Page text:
You seem to be trying to hold duration as a TDateTime value. You'd be much better off determining your preferred unit of measure and using Integer (perhaps Int64) or Double (if you need support for fractions of a unit). Then you can add or subtract, preferably using library routines, the duration from your start or end times.

The following code demonstrates some examples.

var
  LStartTime, LEndTime: TDateTime;
  LDuration_Mins: Integer;
begin
  { Init sample values for each calculation }
  LStartTime := EncodeDateTime(2018, 3, 9, 8, 40, 0, 0);
  LEndTime := EncodeDateTime(2018, 3, 9, 9, 0, 0, 0);
  LDuration_Mins := 20;

  { Output result of each calculation }
  Writeln(Format('Whole Duration: %d', [MinutesBetween(LStartTime, LEndTime)]));
  Writeln(Format('Frac Duration: %.6f', [MinuteSpan(LStartTime, LEndTime)]));
  Writeln(Format('Start Time: %s', [FormatDateTime('yyyy-mm-dd hh:nn:ss', IncMinute(LEndTime, -LDuration_Mins))]));
  Writeln(Format('End Time: %s', [FormatDateTime('yyyy-mm-dd hh:nn:ss', IncMinute(LStartTime, LDuration_Mins))]));
end;

Additional Considerations

You said you're dealing with vehicle travel times. If you're dealing with long-haul travel you might have some other things to think about.

  • Daylight saving: If a vehicle starts its journey shortly before DST changes and ends after, you need to take this into account when calculating a missing value. Perhaps easiest would be to convert date-time values to UTC for the calculation. Which leads to...
  • Time zone changes: Again, unless your code is time-zone aware you're bound to make mistakes.
2

When you inspect the value casted to double, you can see: double(LDate1) = 0.0138888888888889 double(LDate2) = -1.98611111111111

Seems like a bug to me, because with today it returns: double(LDate1) = 43168,0138888889 double(LDate2) = 43167,9861111111

Edit: Hmm, according the documentation, it is not a bug, it is a feature :-)

When working with negative TDateTime values, computations must handle time portion separately. The fractional part reflects the fraction of a 24-hour day without regard to the sign of the TDateTime value. For example, 6:00 A.M. on December 29, 1899 is –1.25, not –1 + 0.25, which would equal –0.75. There are no TDateTime values from –1 through 0.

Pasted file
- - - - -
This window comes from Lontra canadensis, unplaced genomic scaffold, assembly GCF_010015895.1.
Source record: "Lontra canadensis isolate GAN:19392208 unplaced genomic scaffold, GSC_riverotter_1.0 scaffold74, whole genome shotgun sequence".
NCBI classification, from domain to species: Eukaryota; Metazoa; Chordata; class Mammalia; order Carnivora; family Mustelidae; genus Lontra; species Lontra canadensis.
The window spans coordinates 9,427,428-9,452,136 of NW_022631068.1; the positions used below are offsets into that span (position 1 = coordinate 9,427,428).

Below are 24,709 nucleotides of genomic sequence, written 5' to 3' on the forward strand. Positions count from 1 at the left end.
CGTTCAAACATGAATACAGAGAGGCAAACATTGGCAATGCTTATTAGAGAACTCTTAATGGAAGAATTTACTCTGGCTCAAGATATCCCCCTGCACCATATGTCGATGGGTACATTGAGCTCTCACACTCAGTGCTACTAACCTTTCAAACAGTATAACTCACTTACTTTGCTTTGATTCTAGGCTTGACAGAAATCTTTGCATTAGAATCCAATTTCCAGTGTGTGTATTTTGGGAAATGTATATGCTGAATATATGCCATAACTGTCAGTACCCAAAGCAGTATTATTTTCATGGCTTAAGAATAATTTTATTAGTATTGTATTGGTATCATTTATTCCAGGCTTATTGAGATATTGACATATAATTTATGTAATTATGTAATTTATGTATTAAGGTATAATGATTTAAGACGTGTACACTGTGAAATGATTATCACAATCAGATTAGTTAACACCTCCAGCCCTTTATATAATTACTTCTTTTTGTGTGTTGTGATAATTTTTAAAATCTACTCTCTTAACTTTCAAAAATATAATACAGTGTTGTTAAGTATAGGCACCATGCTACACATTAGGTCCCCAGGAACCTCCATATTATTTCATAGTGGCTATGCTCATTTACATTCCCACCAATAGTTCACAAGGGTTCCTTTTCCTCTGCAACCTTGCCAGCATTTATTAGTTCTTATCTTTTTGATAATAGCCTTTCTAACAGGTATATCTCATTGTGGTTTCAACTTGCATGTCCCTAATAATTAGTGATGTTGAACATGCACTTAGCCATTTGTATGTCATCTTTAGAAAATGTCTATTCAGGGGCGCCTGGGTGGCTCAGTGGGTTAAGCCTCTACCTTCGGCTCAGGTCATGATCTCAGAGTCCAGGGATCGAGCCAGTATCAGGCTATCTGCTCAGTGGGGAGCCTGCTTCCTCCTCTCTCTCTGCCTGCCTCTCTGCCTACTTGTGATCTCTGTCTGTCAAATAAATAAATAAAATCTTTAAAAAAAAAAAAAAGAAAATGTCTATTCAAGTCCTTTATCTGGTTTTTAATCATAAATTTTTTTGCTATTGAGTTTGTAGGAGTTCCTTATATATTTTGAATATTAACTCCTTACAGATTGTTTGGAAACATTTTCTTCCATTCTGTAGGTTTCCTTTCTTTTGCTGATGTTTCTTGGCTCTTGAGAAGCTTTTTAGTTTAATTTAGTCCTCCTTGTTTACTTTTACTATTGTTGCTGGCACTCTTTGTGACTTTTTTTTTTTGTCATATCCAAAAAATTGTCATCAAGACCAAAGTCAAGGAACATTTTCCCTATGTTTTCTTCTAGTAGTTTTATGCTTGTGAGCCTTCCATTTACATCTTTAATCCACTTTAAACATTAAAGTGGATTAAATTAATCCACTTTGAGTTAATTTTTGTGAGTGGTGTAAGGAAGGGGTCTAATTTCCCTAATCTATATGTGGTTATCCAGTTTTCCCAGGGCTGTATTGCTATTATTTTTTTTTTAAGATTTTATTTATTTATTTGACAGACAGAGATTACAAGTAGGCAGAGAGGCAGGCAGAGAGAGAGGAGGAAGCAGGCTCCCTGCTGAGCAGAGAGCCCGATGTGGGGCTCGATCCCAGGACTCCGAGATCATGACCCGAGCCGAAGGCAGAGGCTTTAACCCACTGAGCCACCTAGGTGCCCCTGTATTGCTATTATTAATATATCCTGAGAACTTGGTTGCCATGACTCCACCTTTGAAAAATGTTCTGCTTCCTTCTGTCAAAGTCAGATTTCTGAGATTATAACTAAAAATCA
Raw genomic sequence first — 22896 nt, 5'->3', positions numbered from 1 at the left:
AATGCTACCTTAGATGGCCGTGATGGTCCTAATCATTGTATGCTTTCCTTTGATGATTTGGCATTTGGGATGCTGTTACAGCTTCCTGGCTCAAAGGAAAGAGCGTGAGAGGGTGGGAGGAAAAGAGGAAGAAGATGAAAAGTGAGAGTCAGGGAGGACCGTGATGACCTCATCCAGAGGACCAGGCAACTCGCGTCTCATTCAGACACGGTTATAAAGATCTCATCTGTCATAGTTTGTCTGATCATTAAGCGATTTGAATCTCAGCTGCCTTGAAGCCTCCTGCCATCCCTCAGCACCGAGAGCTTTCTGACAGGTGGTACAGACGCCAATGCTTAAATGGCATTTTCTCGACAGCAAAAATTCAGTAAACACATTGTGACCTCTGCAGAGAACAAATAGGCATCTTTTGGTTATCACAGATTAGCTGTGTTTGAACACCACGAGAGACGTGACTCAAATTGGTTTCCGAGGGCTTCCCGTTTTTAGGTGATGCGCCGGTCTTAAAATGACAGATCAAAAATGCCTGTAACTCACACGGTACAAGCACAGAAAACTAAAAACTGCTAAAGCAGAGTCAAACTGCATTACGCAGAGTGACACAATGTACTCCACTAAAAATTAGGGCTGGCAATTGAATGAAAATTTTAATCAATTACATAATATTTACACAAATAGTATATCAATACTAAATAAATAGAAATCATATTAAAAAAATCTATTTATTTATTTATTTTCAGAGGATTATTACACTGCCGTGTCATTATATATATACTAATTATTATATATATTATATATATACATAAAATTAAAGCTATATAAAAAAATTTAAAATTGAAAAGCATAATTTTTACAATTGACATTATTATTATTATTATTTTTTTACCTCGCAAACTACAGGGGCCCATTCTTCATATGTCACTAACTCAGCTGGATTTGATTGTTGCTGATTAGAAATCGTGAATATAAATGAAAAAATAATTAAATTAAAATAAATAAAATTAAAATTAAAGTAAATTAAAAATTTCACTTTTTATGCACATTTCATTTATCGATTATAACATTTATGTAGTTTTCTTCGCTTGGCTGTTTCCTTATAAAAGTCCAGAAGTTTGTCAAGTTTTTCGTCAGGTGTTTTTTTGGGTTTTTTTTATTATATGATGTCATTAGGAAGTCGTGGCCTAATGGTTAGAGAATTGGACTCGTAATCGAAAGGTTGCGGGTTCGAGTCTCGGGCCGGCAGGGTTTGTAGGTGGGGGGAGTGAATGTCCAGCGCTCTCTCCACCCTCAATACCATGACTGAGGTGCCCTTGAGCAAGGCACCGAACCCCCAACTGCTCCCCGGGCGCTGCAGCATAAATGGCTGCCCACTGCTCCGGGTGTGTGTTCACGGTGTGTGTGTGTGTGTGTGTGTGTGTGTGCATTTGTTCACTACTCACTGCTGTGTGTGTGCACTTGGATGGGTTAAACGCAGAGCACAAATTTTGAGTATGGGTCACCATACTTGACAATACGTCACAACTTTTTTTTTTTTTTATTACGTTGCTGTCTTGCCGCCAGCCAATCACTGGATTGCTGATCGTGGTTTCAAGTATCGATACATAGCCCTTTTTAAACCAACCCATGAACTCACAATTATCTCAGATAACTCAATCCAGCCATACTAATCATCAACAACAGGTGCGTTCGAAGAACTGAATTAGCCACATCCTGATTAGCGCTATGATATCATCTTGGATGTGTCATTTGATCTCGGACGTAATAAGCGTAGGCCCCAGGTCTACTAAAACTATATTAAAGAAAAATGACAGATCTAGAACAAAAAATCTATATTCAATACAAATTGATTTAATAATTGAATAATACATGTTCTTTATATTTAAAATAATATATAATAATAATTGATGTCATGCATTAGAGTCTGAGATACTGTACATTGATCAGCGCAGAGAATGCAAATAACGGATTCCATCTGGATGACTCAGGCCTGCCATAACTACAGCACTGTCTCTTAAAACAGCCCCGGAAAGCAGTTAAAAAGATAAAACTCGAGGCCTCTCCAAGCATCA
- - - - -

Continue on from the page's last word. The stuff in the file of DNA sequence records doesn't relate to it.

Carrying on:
0

Compiler always appears to treat TDateTime as positive when doing numerical operations on it. Try this:

uses
  System.SysUtils, System.DateUtils;

function InvertDate(ADateTime: TDateTime): TDateTime;
var
  LMsec: Int64;
begin
  LMsec := MillisecondsBetween(ADateTime, 0); //Always Positive
  if ADateTime > 0 then
    LMsec := 0 - LMsec;
  Result := IncMillisecond(0, LMsec);
end;

var
  LDate1: TDateTime;
  LDate1Negative: TDateTime;
  LDate2: TDateTime;

begin
  try
    LDate1 := IncMinute(0, 20);
    LDate2 := IncMinute(0, -20);
    WriteLn('Date1: ' + DateTimeToStr(LDate1));
    // Output = Date1: 30/12/1899 00:20:00 [OK]
    WriteLn('Date2: ' + DateTimeToStr(LDate2));
    // Output = Date2: 29/12/1899 23:40:00 [OK]
    WriteLn('-----');

    WriteLn('Date1: ' + DateTimeToStr( InvertDate(LDate1) ));
    // Output = Date1: Expected 29/12/1899 23:40:00
    WriteLn('Date2: ' + DateTimeToStr( InvertDate(LDate2) ));
    // Output = Date2: 30/12/1899 00:20:00
    ReadLn;
  except
    on E: Exception do
      Writeln(E.ClassName, ': ', E.Message);
  end;
end.

Your Answer

By clicking “Post Your Answer”, you agree to our terms of service, privacy policy and cookie policy

Not the answer you're looking for? Browse other questions tagged or ask your own question.